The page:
Dogmatic and deeply flawed

Sociologist Tim Davies argues against the radical feminist position on prostitution

September 17, 2007 · 3 min read

It is good to see Red Pepper addressing the important issue of prostitution and refreshing to have the opportunity to read the views of someone who works as a sex worker who doesn’t fit the now dominant stereotype of either a tragic addict forced into selling sex on the streets to feed her habit or a victim of sex trafficking.

Juliet presents a lucid and persuasive case for decriminalisation as a necessary step towards tackling the extrinsic harms associated with some forms of prostitution.

What is wrong with the radical feminist position? First, like all ideologies, it presents a moral position as if it was an objective account of reality. To define prostitution as inherently abusive is to adopt a particular moral position that is arguable but which can’t be imposed by fiat.

Second, its conviction that prostitution can be abolished, like slavery before it, flies in the face of historical and cross cultural evidence. Prostitution is so near universal a feature of human societies that the idea it can be eradicated represents an extraordinary triumph of wishful thinking over rational thought.

Third, it presents part of the picture of prostitution as if it were the whole story. As Juliet points out, there is rarely more than a passing mention in radical feminist writing of the existence of male prostitution or of the fact that women too buy sexual services.


Fourth, it distorts reality to bolster its plausibility. Human beings are caricatured as goodies and baddies – in radical feminism all women are good and men, with their insatiable sexual appetites, are bad. However, according to Hilary Kinnel, [a writer on violence against sex workers and national coordinator of the UK Network of Sex Work Projects], ‘Clients, far from being a tiny minority of men with abnormal desires and predilections for violence, are a substantial subsection of the male population, with fairly mundane reasons for engaging in commercial sex and rarely violent.’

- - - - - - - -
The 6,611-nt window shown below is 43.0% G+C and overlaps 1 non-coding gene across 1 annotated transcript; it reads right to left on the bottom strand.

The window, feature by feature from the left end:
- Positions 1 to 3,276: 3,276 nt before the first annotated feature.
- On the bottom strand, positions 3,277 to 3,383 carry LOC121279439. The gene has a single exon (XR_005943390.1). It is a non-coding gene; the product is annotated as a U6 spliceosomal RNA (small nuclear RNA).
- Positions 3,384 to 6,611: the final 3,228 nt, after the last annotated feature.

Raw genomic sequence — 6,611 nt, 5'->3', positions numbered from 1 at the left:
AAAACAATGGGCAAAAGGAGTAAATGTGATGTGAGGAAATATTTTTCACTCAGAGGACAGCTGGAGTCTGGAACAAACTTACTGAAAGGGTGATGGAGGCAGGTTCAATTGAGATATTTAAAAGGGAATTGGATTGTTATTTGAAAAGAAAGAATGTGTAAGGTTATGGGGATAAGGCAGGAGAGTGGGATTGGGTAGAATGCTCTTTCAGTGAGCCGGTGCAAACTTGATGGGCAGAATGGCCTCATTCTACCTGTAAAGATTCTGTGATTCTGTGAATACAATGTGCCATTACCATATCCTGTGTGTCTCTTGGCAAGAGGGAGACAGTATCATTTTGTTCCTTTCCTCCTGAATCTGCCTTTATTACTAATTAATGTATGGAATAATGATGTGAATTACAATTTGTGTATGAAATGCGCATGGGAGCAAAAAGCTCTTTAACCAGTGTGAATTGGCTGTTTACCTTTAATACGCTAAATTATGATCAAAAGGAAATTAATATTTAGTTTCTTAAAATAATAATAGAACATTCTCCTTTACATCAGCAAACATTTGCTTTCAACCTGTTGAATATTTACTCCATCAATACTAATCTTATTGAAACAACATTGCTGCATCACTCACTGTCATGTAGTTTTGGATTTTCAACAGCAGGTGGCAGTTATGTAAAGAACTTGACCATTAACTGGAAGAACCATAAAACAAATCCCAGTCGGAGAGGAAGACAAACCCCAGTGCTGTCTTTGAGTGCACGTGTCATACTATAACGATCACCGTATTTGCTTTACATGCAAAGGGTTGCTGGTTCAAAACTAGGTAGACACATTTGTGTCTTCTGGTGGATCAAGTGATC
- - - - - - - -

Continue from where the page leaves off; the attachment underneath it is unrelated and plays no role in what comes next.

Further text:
Fifth, radical feminists either ignore facts that don’t fit their preconceptions or distort the evidence to bolster their case. In 1999 the purchase of sexual services was made illegal in Sweden. In the following year the number of street prostitutes was estimated to have fallen by 41 per cent, conclusive proof for radical feminists that the policy should be emulated elsewhere. However, the latest annual audit by the Swedish police on the workings of the legislation (December, 2006) reports that street prostitution is on the rise again and has returned to earlier levels in Stockholm.

Finally, radical feminism presents prostitution as wholly and irredeemably negative in its impact. Yet the idea that prostitution could have beneficial as well as detrimental consequences for society has become something of a sociological commonplace. The web site of the organisation Juliet represents, the International Union of Sex Workers (http://www.iusw.org) lists no fewer than 15 ways in which, it suggests, prostitution is beneficial in society.

It is here perhaps that the most telling weakness of the radical feminist position can be seen. For radical feminists ‘prostituted women’ are to be pitied, not listened to, unless they are talking exclusively about the horror and degradation of prostitution.

It is time to recognise the radical feminist position on prostitution for what it is: a dogmatic, arrogant and deeply flawed perspective on sex work, which, however well intended, has been unjustifiably influential and unhelpful in holding up a more balanced debate on the best way to reduce the extrinsic harms associated with prostitution.

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